Sark Newspaper 30 November 2018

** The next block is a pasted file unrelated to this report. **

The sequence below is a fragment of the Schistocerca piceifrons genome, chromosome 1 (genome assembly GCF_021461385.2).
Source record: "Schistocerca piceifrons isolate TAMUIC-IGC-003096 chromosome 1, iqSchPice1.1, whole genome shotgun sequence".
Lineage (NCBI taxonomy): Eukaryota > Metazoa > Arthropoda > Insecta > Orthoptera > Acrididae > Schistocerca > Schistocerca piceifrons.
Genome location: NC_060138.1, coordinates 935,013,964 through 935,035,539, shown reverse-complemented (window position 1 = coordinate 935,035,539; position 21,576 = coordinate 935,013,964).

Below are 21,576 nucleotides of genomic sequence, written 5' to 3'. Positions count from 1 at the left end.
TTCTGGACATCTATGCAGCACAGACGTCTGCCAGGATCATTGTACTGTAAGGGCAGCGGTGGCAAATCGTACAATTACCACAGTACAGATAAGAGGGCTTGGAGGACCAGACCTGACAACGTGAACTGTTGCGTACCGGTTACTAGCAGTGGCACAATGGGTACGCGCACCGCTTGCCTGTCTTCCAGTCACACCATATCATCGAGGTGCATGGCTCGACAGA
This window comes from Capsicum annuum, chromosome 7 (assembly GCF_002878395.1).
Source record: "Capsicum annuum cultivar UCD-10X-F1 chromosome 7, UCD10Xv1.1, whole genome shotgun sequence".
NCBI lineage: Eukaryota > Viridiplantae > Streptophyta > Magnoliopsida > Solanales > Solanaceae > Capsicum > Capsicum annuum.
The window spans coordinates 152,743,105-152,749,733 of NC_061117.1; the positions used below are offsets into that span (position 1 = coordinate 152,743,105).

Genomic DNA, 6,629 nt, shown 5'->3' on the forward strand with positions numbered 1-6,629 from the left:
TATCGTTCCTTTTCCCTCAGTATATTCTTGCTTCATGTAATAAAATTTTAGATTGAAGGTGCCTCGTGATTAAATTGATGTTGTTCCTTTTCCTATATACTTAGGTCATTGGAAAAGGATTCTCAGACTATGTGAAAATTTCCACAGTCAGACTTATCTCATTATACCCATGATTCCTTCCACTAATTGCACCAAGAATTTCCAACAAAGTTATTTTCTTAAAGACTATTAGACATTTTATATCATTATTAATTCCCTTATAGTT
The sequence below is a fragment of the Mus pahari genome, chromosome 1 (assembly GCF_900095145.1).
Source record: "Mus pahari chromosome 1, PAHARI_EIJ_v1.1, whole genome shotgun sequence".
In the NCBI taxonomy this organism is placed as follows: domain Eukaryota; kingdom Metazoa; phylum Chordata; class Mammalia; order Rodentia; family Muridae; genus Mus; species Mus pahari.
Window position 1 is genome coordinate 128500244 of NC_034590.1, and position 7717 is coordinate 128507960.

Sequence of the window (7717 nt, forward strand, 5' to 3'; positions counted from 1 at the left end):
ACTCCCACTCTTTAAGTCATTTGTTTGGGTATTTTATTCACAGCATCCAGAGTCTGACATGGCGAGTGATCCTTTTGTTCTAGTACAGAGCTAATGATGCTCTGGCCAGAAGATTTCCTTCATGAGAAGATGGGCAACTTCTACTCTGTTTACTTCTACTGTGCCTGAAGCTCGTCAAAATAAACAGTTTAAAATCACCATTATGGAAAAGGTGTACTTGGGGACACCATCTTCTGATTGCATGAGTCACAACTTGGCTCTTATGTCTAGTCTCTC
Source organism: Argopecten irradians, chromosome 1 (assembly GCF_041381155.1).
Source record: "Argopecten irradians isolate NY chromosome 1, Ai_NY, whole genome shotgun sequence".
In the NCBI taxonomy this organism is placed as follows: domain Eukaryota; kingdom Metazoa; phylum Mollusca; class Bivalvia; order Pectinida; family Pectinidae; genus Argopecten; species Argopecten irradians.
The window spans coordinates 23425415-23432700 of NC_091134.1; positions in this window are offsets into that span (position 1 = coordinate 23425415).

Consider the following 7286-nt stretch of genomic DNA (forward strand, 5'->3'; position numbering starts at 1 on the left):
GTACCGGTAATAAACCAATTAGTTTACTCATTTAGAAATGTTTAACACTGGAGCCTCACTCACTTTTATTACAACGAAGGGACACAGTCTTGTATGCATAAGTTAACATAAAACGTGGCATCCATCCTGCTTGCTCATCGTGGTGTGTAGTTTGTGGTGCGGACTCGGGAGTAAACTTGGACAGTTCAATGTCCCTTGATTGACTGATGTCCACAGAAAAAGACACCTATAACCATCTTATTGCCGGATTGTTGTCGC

8 Last week the local media were trying to put a posi- tive spin on bad news for Guernsey’s tourism sector with the jubilant headline that “ Cruise ship tourists boost visitor numbers in Guernsey ”. When reading the text below the headline, it becomes clear indeed that the news isn’t jubilant at all. The latest statis- tics show that overall visitor numbers to Guernsey has dropped by 5%. The number of people visiting from the UK was down by 3,300, whilst the number coming over from France has dropped by 41%. The only thing buoying the numbers up is the cruise ship market, which we all know consists of visitors who don’t stay in hotels, don’t eat in restaurants and spend very little when away from the ship where they have an all-inclusive ticket. These figures should send alarm bells ringing in Sark since the Island’s tourist industry, which is its principal economic driver, is, in the absence of a Customs post and direct transport links with main- land Europe, wholly dependent on visitors coming over from Guernsey, the crumbs falling off Guern- sey’s table. This year’s tourist season is well and truly over. The statistics collated by The Sark Newspaper shows that a total of 54,736 passengers were carried to Sark during this season. Many of those passengers will have been Sark Islanders travelling over to Guernsey for various reasons, but even including those passengers, only an average of 249 people a day have chosen to come to Sark this season. It is less than the number of people walking into just one of Guernsey’s more popular restaurants every day of the year - one single business. This number is nevertheless supposed to sustain Sark’s entire econ- omy, which of course it isn’t as it is an impossibility. Sark has only one option if we are to create an econ- omy that can sustain life here: open up to direct tourist trade with mainland Europe by establishing border control. It is a no-brainer. Unless there is fog, the coast of France is so close that you can pick out the buildings and beaches when standing on Sark. Barely an hour away, it is so near, yet so far. The numbers carried this summer by Manche Iles proves that the market is there. A growing number of French tourists intrepidly underwent the long detour via Jersey and the inevitable wait for Cus- toms clearance there before travelling on to Sark. It is open to the imagination how many would come if the travelling time was cut by two-thirds through direct links between Sark and Dielette, Carteret or Granville. We know that the shipping operators stand ready. This proves that they too believe there is a profita- ble market there - a substantial market consisting of continentals who would very much like to come to Sark, if only we would make it a bit more conven- ient for them. Our tourism-dependent economy is at stake, that’s been highlighted often enough by this publication. We must never forget that equally at stake is Sark’s reputation, national and interna- tional. A Customs post will not only boost our tourism- dependent economy, it will: • Enable us to gather much-needed statistics. • Enable us to control who really is here and who they are. • Enable us to ascertain who truly is a Sark resi- dent in accordance with the long-promised defi- nition. • Enable us to stop Sark being abused as a step- ping stone for drug traffickers and gunrunners. THE FIGURES CAN’T LIE 2018 SEASON TOTAL NUMBER OF PASSENGERS TRAVELLING TO SARK during this season, IoSS and Manche Iles, 54,736 AVERAGE NUMBER OF VISITORS PER DAY: 249

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